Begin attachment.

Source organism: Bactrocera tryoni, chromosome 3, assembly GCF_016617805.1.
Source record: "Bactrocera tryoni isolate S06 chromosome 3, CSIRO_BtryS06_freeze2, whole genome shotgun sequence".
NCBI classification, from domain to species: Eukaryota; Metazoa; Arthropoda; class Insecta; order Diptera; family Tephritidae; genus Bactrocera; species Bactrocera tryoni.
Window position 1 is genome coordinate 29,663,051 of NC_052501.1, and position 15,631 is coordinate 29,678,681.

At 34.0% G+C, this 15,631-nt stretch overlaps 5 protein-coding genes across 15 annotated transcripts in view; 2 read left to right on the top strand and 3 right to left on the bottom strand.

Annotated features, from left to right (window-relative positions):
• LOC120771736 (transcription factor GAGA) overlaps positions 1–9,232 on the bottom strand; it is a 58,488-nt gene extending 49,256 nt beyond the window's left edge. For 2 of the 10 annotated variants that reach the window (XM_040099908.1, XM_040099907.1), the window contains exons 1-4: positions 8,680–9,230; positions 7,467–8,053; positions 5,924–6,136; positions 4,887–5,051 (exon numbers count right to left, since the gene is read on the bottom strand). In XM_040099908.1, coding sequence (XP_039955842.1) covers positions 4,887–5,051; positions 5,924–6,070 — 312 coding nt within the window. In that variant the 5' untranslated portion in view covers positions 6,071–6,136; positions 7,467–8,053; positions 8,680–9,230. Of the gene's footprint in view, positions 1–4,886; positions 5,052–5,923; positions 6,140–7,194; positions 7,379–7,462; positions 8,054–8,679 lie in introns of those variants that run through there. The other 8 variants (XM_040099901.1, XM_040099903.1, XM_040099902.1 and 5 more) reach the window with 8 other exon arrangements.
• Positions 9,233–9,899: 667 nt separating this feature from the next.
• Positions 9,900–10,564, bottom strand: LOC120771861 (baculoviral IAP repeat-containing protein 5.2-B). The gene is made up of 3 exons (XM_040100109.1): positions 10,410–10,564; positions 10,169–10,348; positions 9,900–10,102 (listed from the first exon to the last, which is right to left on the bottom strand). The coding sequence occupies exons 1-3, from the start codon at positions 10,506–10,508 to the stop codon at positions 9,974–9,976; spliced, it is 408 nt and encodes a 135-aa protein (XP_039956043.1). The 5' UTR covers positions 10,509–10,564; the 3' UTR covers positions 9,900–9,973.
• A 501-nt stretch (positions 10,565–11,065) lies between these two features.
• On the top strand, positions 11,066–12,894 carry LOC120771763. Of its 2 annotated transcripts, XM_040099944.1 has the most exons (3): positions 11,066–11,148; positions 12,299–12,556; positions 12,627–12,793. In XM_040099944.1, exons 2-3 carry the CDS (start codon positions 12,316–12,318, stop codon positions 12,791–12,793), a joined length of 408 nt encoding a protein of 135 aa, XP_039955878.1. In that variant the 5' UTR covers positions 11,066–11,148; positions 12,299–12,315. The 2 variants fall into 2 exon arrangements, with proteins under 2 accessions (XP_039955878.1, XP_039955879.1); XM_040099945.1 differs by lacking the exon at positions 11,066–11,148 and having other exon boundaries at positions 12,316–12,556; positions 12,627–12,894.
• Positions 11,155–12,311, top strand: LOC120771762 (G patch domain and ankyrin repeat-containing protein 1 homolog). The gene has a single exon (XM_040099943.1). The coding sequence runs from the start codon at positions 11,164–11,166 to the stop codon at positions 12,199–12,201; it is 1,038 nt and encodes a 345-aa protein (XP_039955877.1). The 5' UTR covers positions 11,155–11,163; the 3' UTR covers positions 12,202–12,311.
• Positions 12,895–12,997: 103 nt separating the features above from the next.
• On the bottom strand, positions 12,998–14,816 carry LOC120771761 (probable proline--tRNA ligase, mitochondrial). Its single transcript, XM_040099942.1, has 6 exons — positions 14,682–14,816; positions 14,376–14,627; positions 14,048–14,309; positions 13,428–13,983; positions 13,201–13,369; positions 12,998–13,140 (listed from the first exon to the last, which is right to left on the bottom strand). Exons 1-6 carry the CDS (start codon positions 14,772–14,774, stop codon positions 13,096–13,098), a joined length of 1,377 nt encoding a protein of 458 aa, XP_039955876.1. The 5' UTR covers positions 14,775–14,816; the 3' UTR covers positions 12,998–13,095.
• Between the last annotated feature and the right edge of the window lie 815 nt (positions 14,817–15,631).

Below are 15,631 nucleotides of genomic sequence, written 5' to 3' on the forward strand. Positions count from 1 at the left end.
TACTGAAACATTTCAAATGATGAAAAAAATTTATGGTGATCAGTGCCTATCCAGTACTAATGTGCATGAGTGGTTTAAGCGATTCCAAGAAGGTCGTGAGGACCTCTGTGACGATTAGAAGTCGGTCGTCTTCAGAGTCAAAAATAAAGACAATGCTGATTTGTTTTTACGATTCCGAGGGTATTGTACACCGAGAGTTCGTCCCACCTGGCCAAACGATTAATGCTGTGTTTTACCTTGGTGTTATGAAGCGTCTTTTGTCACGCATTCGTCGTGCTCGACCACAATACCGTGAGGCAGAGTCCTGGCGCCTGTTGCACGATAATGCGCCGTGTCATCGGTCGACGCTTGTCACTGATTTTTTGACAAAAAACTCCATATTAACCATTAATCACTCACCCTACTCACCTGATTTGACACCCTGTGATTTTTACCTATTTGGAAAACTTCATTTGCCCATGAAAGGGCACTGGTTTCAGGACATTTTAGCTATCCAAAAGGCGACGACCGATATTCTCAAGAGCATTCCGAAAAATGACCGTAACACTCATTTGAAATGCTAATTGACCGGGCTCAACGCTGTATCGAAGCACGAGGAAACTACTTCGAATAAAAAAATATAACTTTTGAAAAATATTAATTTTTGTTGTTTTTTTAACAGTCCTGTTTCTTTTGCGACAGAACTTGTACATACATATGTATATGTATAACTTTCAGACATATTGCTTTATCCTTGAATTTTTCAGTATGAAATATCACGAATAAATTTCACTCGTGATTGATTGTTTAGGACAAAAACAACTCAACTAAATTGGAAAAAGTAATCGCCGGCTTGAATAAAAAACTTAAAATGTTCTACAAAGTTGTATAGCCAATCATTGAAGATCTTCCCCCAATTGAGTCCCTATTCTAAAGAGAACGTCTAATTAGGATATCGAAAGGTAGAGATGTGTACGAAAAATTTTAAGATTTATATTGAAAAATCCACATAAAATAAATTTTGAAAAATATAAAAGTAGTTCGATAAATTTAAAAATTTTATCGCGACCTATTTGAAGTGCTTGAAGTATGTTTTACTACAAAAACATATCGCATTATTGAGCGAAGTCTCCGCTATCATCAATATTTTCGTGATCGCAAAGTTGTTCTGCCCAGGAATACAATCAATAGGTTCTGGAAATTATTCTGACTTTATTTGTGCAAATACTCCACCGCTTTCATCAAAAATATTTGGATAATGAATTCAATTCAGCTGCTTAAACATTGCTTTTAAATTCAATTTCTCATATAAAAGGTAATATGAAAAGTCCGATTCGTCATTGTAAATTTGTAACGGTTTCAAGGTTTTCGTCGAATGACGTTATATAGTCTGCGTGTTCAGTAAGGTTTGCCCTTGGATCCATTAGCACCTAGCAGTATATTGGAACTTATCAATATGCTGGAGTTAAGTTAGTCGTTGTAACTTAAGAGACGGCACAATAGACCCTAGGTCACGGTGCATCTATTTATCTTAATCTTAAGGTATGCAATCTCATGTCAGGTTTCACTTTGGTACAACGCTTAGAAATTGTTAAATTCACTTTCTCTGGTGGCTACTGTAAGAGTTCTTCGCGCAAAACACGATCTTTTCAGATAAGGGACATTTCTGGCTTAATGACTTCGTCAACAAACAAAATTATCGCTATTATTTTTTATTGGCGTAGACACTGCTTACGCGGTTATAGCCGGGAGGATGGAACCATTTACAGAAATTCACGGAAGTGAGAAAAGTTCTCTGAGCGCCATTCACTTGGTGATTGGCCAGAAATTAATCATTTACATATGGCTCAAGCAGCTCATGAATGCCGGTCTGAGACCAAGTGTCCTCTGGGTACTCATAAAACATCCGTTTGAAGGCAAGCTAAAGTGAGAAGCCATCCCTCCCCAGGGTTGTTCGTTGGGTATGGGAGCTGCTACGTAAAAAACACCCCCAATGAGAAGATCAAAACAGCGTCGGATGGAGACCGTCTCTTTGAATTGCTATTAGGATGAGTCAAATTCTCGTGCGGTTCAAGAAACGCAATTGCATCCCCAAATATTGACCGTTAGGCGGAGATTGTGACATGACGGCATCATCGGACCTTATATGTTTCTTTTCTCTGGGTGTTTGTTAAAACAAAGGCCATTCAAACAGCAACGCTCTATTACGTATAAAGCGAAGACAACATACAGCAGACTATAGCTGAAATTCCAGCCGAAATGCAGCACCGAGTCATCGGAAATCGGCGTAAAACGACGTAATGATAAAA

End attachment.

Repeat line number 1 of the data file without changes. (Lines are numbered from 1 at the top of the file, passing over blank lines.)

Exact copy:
Source organism: Bactrocera tryoni, chromosome 3, assembly GCF_016617805.1.